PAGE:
Once properly connected, the SmartWatch links to phones to act as a second screen for specially made apps running on your handset. In fact, the watch itself doesn't store any data locally, save the time. It's basically a conduit that you configure and customize via the phone. For example, you must install applications either directly through Sony Smart Connect's list of suggested apps or by searching the Google Play store.
In addition to the main clock screen, swiping a finger from right to left will cycle through screens of apps installed to run as widgets. There doesn't seem to be a limit to how many widget screens the SmartWatch will display, except for the number of widget-capable apps. The most I had running was eight: text messaging, calendar, missed calls, Facebook, the music player, Twitter, extra clock faces, and the weather.
Swiping the screen from top to bottom will eventually land you in the SmartWatch's app tray, where you can jump to apps as you do on an ordinary Android smartphone, scrolling left and right through multiple windows depending on the number of applications enabled.
As you can imagine, the Sony SmartWatch's long list of features had me eager to take it for a test-drive. My back in April was a bit of a letdown; I could get only the watch's basic features to operate. For instance, while I could view widgets, any attempt I made to open applications caused the SmartWatch to unceremoniously reboot, lose Bluetooth connection, and then reconnect. With Sony's latest refresh of the LiveWare Manager and SmartWatch software (available on May 25 and June 4, respectively), though, these issues thankfully evaporated. Even so, I still ran into unstable behavior, especially when I paired the watch with unsanctioned phones.
Now that Sony has moved to its new Smart Connect software and updated the official SmartWatch app, I found performance and stability to be greatly improved. I’m astounded to say the gadget actually feels like almost production quality -- a rare trait in the emerging smartwatch product category.
I tested the SmartWatch with two different Android handsets, the Sony Xperia T (unlocked) and the (unlocked). Setup was relatively simple and I had the watch up and running with each phone in a matter of minutes. I did have to unpair and re-pair the device when switching between phones.
With the new software installed, I had no trouble playing music stored on my phone via the watch's screen. Tapping the display when in the Music Player app pulled up buttons for adjusting the volume and skipping forward and backward through each track. Also nice is that I could control audio playback whether listening to my phone's default Android music player, Google Music, or even podcasts via Google Listen.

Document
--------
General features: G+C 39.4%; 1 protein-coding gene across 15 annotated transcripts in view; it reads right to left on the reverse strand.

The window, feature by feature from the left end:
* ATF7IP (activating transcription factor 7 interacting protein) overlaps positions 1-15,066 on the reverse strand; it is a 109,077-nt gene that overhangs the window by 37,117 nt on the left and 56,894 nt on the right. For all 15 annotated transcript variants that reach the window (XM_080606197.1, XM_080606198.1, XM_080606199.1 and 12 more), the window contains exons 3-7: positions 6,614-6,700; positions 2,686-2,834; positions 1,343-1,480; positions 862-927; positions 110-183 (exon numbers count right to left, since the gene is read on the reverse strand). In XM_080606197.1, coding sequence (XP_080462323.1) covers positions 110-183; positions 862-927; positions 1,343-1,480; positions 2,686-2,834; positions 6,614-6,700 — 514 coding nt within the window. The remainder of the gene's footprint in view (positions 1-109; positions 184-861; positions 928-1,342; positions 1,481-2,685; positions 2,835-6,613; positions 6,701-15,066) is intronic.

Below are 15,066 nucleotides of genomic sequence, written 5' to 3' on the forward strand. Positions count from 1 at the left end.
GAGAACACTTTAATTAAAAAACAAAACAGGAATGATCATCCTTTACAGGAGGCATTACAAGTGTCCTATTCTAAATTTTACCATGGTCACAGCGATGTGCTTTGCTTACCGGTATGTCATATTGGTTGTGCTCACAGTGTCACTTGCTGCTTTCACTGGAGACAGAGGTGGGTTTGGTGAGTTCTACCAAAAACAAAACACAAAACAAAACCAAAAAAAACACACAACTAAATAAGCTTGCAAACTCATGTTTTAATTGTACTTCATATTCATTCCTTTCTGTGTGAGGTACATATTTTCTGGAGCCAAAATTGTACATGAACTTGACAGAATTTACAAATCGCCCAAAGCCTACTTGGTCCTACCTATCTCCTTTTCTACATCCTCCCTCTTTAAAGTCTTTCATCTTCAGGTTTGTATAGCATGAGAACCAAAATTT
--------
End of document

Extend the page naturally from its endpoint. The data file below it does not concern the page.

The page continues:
I had no problems with the Facebook, Twitter, or messaging apps, either. The watch vibrated softly to notify me when I received texts, tweets, and e-mails. I was able to both answer and accept calls when they came through, or place them using the Phonebook app. I found this especially handy when connected to my Bluetooth headset. The SmartWatch's tiny touch screen is a little tricky to manipulate, particularly for people with big hands like mine. Accurately hitting minuscule buttons for volume or tapping icons in the application tray was tough as well.
Some timepiece screens, like the default analog and digital clocks are activated when you double-tap the watch face or press the watch button. Other watch faces such as a small digital clock and more stylish analog clock will flare into life when the SmartWatch detects movement.
If the watch loses connection with your phone, say when you walk out of your phone’s Bluetooth range, the time is still shown and will reconnect automatically when possible. Keep in mind, though, that the SmartWatch loses track completely when powered down and a linked phone is out of the picture. In fact, when this happens the gadget becomes merely a stylish but dumb hunk of plastic and metal.
Sony says the SmartWatch will run for three to four days between charges, or 14 hours of continuous runtime, and so far my experience matches this claimed battery life. You may be tempted to attach the bundled USB cable to a spare AC phone adapter to charge up the device. I strongly recommend against this and suggest linking the watch to a PC via USB port to top off its battery. That's because the SmartWatch often had trouble kicking into charge mode when connected to the multiple AC adapters I tried. I also found that watch faces, which rely on movement to turn on the device's display, can potentially have a big negative impact on run time. This is especially true if you wear your watch to bed. I definitely suggest charging the device daily as you would a cell phone.
Like many Android fans and gadget hounds in general, I have high hopes for the $129.99 Sony SmartWatch. Not only is the device technically ambitious, its distinctive good looks will attract attention for all the right reasons. It certainly isn't the universally compatible, uber-Android timepiece many -- including me -- were expecting. It's also a huge drawback that the device's display isn't legible in direct sunlight, a critical function of any watch. So is keeping track of time, something the product can't do reliably without a phone connection. That's something the upstart Pebble watch ($150) can tackle.
Even so, Sony's latest software updates have fixed the stability and basic connection issues I endured when I first laid hands on the device. It also looks a heck of a lot more stylish than competing smartwatch products, such as the Pebble and MetaWatch Strata Stealth. The result is an attractive and dare I say polished effort. If you can live with its flaws, large though they be, this revamped Sony SmartWatch is an intriguing smartphone accessory, especially if you can snap one up for under $100.